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Nairobi
January 27, 2021
County Focus Drinking Water Water Conservation

‘Water from air’ quenches threatened girls’ thirst in Samburu

In this arid part of northern Kenya, water can be hard to find, particularly in the dry season. But a centre run by the Samburu Girls Foundation
– which rescues girls facing early marriage and
female genital mutilation – has a new high-tech
source of it.
Since June, the centre, which has rescued more than
1,200 girls, has used panels that catch water vapour
in the air and condense it to supply their drinking
water.
“We used to have difficulties in accessing water and
during a drought we could either go to the river to
fetch water or ask our neighbors to give us water,”
said Jecinta Lerle, a pupil and vice president of students at the centre’s school.
But now, officials at the school say, the girls no longer
have to travel for water – including into communities
they have left, which could put them at risk.
“The girls can now have more time to study since
there is enough fresh water to go round and there
is no need to walk long distances to search for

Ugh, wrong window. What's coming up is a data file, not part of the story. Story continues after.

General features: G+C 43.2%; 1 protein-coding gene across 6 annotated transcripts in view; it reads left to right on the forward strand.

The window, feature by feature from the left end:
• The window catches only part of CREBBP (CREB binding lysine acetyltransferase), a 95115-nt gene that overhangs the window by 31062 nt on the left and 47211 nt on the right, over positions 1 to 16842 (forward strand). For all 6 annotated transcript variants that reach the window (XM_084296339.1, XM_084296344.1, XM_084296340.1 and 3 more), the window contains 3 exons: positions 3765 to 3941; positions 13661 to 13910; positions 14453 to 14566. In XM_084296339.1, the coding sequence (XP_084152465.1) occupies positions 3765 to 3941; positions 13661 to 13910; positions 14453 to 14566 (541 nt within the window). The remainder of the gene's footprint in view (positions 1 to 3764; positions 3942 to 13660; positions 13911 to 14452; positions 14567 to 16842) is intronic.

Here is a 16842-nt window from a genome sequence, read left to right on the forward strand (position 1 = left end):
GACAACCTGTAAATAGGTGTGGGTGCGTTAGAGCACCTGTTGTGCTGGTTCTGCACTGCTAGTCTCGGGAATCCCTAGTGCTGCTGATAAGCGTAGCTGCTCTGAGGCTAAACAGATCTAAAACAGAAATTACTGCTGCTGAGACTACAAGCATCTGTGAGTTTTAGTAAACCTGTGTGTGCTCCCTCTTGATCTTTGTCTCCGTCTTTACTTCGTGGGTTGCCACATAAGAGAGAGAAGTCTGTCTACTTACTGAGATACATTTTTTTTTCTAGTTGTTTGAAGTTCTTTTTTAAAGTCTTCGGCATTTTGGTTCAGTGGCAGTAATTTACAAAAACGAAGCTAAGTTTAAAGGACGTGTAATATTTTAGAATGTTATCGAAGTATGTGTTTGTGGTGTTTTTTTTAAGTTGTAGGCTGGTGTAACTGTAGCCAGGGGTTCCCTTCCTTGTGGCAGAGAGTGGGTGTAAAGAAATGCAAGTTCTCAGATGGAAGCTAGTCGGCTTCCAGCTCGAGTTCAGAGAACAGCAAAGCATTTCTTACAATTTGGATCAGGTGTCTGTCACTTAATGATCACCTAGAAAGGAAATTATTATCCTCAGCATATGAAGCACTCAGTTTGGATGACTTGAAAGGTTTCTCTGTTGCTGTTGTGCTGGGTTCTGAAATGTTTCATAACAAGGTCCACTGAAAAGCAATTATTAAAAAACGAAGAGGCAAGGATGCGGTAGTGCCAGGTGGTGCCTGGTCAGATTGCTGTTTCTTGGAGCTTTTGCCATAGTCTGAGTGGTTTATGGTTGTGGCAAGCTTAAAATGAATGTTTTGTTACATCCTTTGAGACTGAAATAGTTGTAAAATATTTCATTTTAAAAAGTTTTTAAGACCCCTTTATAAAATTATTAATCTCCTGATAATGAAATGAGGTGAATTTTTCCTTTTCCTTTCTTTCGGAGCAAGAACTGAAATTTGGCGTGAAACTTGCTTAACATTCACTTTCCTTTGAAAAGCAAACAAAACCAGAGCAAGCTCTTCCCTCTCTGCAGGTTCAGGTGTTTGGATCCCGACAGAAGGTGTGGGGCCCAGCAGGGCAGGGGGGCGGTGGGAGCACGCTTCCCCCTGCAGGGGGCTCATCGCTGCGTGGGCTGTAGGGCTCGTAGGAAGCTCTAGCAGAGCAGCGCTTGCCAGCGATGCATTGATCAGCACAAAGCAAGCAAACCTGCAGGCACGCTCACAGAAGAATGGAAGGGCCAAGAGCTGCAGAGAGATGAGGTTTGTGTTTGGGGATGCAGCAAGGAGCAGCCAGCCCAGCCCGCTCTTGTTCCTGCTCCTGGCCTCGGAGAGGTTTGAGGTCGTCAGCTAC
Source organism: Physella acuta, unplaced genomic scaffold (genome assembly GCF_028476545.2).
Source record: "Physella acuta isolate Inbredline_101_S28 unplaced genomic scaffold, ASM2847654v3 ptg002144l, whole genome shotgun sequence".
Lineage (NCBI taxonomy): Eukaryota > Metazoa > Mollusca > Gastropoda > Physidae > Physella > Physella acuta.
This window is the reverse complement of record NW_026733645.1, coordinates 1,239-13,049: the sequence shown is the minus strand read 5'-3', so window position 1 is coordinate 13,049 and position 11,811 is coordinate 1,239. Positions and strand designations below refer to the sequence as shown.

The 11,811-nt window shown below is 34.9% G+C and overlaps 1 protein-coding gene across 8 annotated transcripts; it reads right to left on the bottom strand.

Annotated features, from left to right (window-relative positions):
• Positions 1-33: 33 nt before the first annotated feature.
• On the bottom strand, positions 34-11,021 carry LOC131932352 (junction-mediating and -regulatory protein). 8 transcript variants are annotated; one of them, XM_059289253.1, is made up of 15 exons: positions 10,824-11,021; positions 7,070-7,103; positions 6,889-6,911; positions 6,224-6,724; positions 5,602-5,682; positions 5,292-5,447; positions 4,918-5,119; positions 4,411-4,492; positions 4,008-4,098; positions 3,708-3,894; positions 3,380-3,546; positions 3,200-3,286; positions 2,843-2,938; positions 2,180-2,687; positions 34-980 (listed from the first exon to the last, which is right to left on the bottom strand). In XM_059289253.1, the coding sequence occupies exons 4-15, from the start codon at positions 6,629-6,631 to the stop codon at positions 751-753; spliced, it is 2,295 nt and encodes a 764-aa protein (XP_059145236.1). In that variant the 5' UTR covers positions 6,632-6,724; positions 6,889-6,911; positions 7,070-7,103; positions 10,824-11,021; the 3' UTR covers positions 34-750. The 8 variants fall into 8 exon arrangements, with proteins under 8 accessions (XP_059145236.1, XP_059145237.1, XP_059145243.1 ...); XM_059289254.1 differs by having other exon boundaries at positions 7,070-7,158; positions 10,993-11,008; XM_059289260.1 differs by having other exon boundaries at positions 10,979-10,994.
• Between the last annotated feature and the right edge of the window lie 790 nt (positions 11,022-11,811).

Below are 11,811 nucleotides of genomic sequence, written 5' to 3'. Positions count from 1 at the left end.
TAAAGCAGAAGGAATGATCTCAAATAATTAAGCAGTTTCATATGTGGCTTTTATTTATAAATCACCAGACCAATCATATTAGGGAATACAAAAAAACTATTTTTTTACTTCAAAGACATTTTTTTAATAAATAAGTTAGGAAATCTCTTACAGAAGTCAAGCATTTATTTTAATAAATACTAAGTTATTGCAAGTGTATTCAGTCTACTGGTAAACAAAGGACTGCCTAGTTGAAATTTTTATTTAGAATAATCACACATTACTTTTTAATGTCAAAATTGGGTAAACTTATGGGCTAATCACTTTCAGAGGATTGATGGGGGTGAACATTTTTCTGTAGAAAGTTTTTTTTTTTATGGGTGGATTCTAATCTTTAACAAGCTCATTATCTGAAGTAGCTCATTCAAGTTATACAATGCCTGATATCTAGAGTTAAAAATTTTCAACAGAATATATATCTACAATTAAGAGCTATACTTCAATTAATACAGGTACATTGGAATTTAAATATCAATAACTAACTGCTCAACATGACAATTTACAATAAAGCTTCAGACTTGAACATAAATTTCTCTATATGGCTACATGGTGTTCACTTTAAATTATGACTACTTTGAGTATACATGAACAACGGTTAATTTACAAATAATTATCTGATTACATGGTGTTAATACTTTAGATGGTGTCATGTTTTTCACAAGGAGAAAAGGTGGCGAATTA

water,” said Lotan Salapei, the foundation’s head of
partnerships.
Girls formerly trekked up to five kilometres a day in search of clean water during particularly dry
periods, sometimes bringing them into contact with
members of their former community, Salapei said.
The centre, given 40 of the water vapour-condensing
panels by the company that builds them, now creates
about 400 litres of clean water each day, enough to
provide all the drinking water the centre needs.
The “hydropanels”, produced by U.S.-based technology company Zero Mass Water, pull water vapour
from the air and condense it into a reservoir.
Cody Friesen, Zero Mass Water’s founder and chief
executive officer, said the company’s project with
the Samburu Girls Foundation was an example of
its efforts to make sure the technology “is accessible to people across the socioeconomic spectrum”.
The panels provided to the Samburu Girls Foundation
cost about $1,500 each, foundation officials said.
Zero Mass Water has so far sold or donated the panels
in 16 countries, including South Africa.
SAVING TREES
George Sirro a solar engineer with Solatrend Ltd., a
Nairobi based solar equipment company, said such
devices can be a huge help not only to people but in
slowing deforestation that is driving climate change

and worsening drought in Kenya.
Often people with inadequate water cut trees to boil
the water they do find to make it safe, he said, driving
deforestation.
Philip Lerno a senior chief in Loosuk, where the
girls’ foundation is located, said he hopes to see the
panels more widely used in the surrounding community, which usually experiences long dry periods
each year.
He said community members, having seen the
devices in use at the school, hope to acquire some
of their own if they can find the funding.
The girls can now have
more time to study since
there is enough fresh water
to go round and there is no
need to walk long distances
to search for water,” said
Lotan Salapei

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